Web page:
by: Rev. Ed Schneider, M.P.Th.
Ps. 57:7-11 – 7 My heart is steadfast, O God, my heart is steadfast; I will sing and give praise. 8 Awake, my glory! Awake, lute and harp! I will awaken the dawn. 9 I will praise You, O Lord, among the peoples; I will sing to You among the nations. 10 For Your mercy reaches unto the heavens, And Your truth unto the clouds. 11 Be exalted, O God, above the heavens; Let Your glory be above all the earth.
EPH. 5:19-21 – 19 speaking to one another in psalms and hymns and spiritual songs, singing and making melody in your heart to the Lord, 20 giving thanks always for all things to God the Father in the name of our Lord Jesus Christ, 21 submitting to one another in the fear of God.
Bringing our Christian faith to life seems to be a difficult challenge for many people. For some people the journey towards Christian maturity is a road filled with dangers and stressful situations. Some people have asked, “Why is the Christian journey so hard for both individuals and the church?” It is a reasonable question to ask, “Why does it have to be so hard?” God has made it reasonably simple to know what He desires and what He expects. His purpose is plainly written down in scripture. So why does it seems so difficult a task to bring Christianity to life in real and sustainable ways? Here is one explanation why.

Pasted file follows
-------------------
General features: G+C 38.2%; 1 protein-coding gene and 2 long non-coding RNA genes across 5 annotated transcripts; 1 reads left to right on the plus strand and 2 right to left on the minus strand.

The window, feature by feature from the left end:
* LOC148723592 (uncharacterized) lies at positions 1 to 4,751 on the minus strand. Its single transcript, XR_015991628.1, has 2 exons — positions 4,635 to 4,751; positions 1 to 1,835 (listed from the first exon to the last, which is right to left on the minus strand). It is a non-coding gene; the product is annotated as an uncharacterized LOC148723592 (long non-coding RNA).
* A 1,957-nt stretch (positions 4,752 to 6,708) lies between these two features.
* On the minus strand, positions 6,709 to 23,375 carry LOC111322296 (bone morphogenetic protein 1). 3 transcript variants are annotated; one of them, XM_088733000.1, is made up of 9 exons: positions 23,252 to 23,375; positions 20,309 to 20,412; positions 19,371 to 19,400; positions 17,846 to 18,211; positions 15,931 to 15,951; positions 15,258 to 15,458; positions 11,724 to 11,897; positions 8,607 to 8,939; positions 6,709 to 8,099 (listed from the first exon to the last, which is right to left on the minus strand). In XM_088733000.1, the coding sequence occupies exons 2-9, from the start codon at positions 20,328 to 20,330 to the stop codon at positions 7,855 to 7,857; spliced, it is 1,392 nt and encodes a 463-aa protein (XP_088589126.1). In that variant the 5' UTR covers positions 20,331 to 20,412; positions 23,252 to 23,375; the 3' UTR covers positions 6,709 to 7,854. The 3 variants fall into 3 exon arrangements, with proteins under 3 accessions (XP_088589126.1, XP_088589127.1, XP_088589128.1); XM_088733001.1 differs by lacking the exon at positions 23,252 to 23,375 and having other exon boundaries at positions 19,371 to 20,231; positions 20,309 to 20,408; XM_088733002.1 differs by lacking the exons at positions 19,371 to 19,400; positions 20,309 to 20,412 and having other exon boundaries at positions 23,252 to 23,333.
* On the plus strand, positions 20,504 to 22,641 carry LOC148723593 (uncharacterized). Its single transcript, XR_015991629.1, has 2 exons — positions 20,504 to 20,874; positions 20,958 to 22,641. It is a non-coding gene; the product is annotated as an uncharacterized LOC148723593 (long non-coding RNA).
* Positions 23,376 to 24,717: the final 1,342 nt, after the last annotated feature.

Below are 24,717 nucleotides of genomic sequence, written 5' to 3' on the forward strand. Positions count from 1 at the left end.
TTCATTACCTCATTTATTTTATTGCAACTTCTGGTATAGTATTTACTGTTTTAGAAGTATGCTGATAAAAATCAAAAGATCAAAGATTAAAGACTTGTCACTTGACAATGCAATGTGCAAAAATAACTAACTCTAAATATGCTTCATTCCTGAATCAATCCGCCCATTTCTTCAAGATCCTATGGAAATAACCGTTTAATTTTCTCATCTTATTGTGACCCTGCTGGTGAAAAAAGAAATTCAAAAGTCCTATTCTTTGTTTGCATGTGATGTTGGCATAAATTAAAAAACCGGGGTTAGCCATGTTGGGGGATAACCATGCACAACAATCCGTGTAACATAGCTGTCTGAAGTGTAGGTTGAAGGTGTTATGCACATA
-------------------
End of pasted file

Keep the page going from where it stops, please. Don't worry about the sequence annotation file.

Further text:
Imagine for a moment a musical composer who has been blessed with the gift to hear what others can not hear. Their gift often times springs forth in the middle of the night. They can wake with their imagination so vibrant and powerful that it compels this person to rise from the depths of their sleep and go to the piano to sketch out the beginnings of what the composer believes will be a masterpiece of musical expression.
After they have written the beginning of their musical idea out in some shortened form then the composer can take several months, even years in some cases, to get each note and chord, each melody and supporting harmonic line, to effectively and gloriously reflect what was originally birthed within the composer’s mind.
Think of the struggle to find the correct orchestration to decide upon; piano here, violins there; oboes or flutes or cello. Where should the composer place accents with timpani drums or maybe use the French horns. Should there be voices or special effects of some kind.
Literally the decisions are endless and the possible variations far too many to count. Yet the composer must at some point rest on what he or she believes will best reflect the original inspiration that awakened this gifted genius many days before.
Now…even though at this point the notes have been written the musical composition is still just on paper awaiting someone else to bring these notes to life.